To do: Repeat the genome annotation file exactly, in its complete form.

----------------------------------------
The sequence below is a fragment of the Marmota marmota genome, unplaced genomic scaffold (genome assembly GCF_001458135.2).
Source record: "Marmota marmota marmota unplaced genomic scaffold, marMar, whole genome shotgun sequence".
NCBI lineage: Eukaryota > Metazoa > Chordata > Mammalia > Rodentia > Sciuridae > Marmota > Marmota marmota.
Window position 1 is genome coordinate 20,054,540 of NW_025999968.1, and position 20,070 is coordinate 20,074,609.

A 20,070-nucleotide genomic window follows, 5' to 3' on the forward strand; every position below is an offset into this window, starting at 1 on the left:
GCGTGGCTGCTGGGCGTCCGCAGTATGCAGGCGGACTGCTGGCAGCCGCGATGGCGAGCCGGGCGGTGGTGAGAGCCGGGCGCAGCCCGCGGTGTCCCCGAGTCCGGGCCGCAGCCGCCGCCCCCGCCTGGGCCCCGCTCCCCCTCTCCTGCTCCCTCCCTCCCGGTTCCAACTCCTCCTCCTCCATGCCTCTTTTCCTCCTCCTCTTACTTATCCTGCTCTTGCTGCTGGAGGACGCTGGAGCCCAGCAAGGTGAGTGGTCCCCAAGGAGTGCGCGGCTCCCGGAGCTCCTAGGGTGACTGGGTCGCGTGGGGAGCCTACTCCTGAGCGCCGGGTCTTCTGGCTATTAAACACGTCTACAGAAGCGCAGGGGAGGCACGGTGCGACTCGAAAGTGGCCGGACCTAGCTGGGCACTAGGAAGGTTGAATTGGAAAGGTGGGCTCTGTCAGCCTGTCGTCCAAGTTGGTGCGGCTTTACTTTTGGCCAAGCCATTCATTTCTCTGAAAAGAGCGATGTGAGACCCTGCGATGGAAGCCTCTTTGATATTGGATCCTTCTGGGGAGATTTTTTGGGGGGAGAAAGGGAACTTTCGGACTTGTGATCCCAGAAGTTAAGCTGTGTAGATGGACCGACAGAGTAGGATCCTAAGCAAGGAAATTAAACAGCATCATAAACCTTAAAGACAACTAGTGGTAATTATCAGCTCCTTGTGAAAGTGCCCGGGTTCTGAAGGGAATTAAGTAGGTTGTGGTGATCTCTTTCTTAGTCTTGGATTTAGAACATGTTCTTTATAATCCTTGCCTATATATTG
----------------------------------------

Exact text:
The sequence below is a fragment of the Marmota marmota genome, unplaced genomic scaffold (genome assembly GCF_001458135.2).
Source record: "Marmota marmota marmota unplaced genomic scaffold, marMar, whole genome shotgun sequence".
NCBI lineage: Eukaryota > Metazoa > Chordata > Mammalia > Rodentia > Sciuridae > Marmota > Marmota marmota.
Window position 1 is genome coordinate 20,054,540 of NW_025999968.1, and position 20,070 is coordinate 20,074,609.

A 20,070-nucleotide genomic window follows, 5' to 3' on the forward strand; every position below is an offset into this window, starting at 1 on the left:
GCGTGGCTGCTGGGCGTCCGCAGTATGCAGGCGGACTGCTGGCAGCCGCGATGGCGAGCCGGGCGGTGGTGAGAGCCGGGCGCAGCCCGCGGTGTCCCCGAGTCCGGGCCGCAGCCGCCGCCCCCGCCTGGGCCCCGCTCCCCCTCTCCTGCTCCCTCCCTCCCGGTTCCAACTCCTCCTCCTCCATGCCTCTTTTCCTCCTCCTCTTACTTATCCTGCTCTTGCTGCTGGAGGACGCTGGAGCCCAGCAAGGTGAGTGGTCCCCAAGGAGTGCGCGGCTCCCGGAGCTCCTAGGGTGACTGGGTCGCGTGGGGAGCCTACTCCTGAGCGCCGGGTCTTCTGGCTATTAAACACGTCTACAGAAGCGCAGGGGAGGCACGGTGCGACTCGAAAGTGGCCGGACCTAGCTGGGCACTAGGAAGGTTGAATTGGAAAGGTGGGCTCTGTCAGCCTGTCGTCCAAGTTGGTGCGGCTTTACTTTTGGCCAAGCCATTCATTTCTCTGAAAAGAGCGATGTGAGACCCTGCGATGGAAGCCTCTTTGATATTGGATCCTTCTGGGGAGATTTTTTGGGGGGAGAAAGGGAACTTTCGGACTTGTGATCCCAGAAGTTAAGCTGTGTAGATGGACCGACAGAGTAGGATCCTAAGCAAGGAAATTAAACAGCATCATAAACCTTAAAGACAACTAGTGGTAATTATCAGCTCCTTGTGAAAGTGCCCGGGTTCTGAAGGGAATTAAGTAGGTTGTGGTGATCTCTTTCTTAGTCTTGGATTTAGAACATGTTCTTTATAATCCTTGCCTATATATTG